The San Francisco Municipal Transportation Agency (SFMTA) board voted to approve the City’s next step in moving forward with the Potrero Yard Modernization Project, according to the agency's news release.
The project is an initiative to restore the obsolete 107-year-old Potrero Bus Yard with a bus storage facility and up to 575 affordable rental units for low- and moderate-income tenants.
The SFMTA board authorized the agency to execute the initial predevelopment agreement (PDA) with the Potrero Neighborhood Collective (PNC), the developer awarded to lead the project.
“Transit and housing should go together, whether that’s building dense housing on transit lines or recognizing opportunities like this to not only modernize a bus facility but also how we think about building more housing while we do,” said Mayor London Breed. “San Francisco is a dense city, and we have to be deliberate in how we approach solutions to our housing shortage.”
In 2017, the SFMTA launched the Building Progress Program, a $2.3 billion multiyear effort to repair, renovate, and modernize the agency's facilities. Prior to the COVID-19 pandemic, over 100,000 Muni customers relied on six bus routes (5 Fulton, 5 Fulton Rapid, 6 Haight/Parnassus, 14 Mission, 22 Fillmore, and 30 Stockton) that ran out of Potrero Yard.
The project, located at Bryant and Mariposa streets in the Potrero Hill neighborhood, is the city’s first site to modernize transit infrastructure while also including affordable housing, according to the SFMTA.
Approximately half of the residential units, which will occupy seven floors above the bus facility, are planned for low-income seniors, families, and single-occupant households earning 80% or below of the Area Median Income (AMI). The remaining units will be available to moderate-income housing for households earning between 80% and 120% of the AMI. Planning for the housing elements included community input and is consistent with city policies on anti-displacement, inclusive communities, and creating stable housing for vulnerable populations.
“This project is unique in that we can maximize affordable housing for San Franciscans while dramatically improving working conditions for the staff who operate and repair Muni buses,” said Shamann Walton, Board of Supervisors president. “I am excited to reach this milestone for our community.”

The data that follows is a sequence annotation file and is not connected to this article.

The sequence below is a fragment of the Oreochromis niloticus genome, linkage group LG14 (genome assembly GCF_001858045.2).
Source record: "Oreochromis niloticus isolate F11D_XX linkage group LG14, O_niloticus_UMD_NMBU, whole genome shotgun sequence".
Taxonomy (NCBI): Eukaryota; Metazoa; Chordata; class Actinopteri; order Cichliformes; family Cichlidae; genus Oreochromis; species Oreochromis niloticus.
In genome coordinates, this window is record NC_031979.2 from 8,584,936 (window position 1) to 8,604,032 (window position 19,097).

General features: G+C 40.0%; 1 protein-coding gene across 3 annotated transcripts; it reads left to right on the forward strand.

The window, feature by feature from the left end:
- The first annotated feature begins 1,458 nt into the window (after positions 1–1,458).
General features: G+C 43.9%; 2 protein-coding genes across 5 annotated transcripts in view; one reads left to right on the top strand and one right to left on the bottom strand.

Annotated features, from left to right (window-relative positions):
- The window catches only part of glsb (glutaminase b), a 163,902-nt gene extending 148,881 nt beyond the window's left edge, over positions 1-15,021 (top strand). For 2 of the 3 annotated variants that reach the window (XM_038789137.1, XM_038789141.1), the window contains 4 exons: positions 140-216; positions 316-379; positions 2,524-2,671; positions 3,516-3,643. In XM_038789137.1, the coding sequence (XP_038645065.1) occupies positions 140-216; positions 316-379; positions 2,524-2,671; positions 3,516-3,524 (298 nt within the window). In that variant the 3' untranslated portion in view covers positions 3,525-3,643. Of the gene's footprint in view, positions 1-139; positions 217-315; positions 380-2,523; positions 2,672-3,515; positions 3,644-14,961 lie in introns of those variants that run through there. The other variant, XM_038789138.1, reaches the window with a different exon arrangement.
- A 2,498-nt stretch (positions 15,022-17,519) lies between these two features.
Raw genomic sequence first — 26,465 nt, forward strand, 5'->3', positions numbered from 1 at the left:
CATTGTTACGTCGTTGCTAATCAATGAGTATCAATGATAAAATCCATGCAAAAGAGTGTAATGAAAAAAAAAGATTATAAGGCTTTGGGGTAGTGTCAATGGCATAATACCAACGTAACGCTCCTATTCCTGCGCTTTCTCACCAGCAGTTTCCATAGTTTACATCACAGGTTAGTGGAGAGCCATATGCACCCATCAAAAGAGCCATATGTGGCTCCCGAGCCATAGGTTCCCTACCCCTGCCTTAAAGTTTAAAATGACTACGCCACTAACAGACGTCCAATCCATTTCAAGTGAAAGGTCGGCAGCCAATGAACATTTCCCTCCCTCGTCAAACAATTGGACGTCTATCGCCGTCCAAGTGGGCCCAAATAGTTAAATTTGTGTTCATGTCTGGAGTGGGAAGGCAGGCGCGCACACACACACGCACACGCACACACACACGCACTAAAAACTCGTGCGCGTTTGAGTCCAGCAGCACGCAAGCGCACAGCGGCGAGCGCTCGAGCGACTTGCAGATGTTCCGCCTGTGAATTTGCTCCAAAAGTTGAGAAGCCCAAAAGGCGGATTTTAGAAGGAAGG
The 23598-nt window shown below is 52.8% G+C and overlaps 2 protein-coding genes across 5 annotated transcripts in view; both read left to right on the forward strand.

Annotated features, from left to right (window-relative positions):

Potrero Yard in its current form does not meet up-to-date safety standards and the structure can’t support modern maintenance and cleaning, according to the SFMTA. A modern facility will allow staff to repair buses faster and improve Muni’s reliability while leveraging an opportunity to maximize environmental upgrades. The new facility would also help Muni’s transition to a battery-electric bus fleet while also increasing the capacity to service the fleet as it grows by about 50%.
Other enhancements include improving working environments for the SFMTA frontline operations and maintenance staff who currently work in outdated facilities and providing adequate space and operational flow for bus maintenance, parking, and circulation of the bus fleet.
"The Potrero Yard Modernization Project is an example of the SFMTA's national leadership in delivering sustainable transit,” said Jeffrey Tumlin, director of transportation of the SFMTA. “I am extremely proud of the creative work done by the SFMTA and city staff who envisioned a unique use of public resources to address affordable housing needs as we improve Muni’s infrastructure.”
The Potrero Yard Modernization Project is currently in the early design stages. This period of time will serve to further develop the design of architectural and commercial elements such as massing and housing unit count and unit mix. Finalizing materials selection, lighting, and curated art is ongoing.
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